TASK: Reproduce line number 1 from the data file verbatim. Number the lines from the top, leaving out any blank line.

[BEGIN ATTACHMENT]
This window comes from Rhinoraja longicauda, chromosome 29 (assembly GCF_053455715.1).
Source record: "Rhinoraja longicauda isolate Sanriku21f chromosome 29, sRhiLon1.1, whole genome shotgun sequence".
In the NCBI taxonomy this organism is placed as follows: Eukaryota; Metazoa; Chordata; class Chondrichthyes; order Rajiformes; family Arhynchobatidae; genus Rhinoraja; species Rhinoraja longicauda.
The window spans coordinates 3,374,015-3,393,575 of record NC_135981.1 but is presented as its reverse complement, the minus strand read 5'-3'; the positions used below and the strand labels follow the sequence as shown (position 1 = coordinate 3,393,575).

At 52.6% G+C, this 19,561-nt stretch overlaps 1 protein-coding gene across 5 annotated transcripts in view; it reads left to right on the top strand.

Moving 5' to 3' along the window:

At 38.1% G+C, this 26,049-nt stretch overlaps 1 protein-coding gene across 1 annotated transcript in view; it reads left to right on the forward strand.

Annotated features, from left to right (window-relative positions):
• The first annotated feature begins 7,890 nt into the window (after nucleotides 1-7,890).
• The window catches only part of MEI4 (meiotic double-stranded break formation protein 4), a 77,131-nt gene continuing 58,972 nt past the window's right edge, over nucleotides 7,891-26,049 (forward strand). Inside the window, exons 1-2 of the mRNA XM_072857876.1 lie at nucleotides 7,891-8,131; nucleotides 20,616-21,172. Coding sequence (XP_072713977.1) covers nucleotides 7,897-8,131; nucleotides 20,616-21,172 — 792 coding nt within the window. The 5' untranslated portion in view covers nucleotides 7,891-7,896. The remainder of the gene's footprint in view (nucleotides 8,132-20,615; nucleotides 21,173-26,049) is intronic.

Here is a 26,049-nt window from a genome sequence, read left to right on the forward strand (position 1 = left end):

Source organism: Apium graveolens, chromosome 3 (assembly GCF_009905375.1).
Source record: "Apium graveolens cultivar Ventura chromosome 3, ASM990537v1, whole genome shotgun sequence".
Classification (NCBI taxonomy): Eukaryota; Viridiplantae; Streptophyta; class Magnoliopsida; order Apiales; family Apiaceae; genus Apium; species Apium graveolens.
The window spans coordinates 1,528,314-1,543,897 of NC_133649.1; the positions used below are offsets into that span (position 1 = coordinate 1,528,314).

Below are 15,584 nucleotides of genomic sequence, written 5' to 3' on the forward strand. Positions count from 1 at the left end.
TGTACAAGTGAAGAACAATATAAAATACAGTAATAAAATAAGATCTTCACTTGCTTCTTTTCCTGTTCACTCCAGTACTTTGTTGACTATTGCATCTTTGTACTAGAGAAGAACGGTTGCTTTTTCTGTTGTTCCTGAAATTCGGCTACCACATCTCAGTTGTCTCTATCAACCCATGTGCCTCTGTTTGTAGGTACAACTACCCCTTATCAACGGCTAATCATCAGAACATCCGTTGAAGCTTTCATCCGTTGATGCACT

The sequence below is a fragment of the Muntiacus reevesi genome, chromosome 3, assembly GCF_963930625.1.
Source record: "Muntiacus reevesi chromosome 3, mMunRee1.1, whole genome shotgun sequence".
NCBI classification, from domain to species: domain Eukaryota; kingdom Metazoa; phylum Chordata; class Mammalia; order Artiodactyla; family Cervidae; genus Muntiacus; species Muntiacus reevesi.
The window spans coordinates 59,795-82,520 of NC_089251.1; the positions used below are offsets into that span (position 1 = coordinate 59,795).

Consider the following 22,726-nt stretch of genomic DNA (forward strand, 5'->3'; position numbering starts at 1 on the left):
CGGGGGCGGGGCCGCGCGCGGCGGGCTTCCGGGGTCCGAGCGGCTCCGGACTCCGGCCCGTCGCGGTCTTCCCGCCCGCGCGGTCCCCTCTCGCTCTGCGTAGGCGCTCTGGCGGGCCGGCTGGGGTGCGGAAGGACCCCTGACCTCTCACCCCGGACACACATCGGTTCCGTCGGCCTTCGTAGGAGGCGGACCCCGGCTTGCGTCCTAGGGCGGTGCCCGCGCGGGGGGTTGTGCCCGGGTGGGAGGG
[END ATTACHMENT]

This window comes from Rhinoraja longicauda, chromosome 29 (assembly GCF_053455715.1).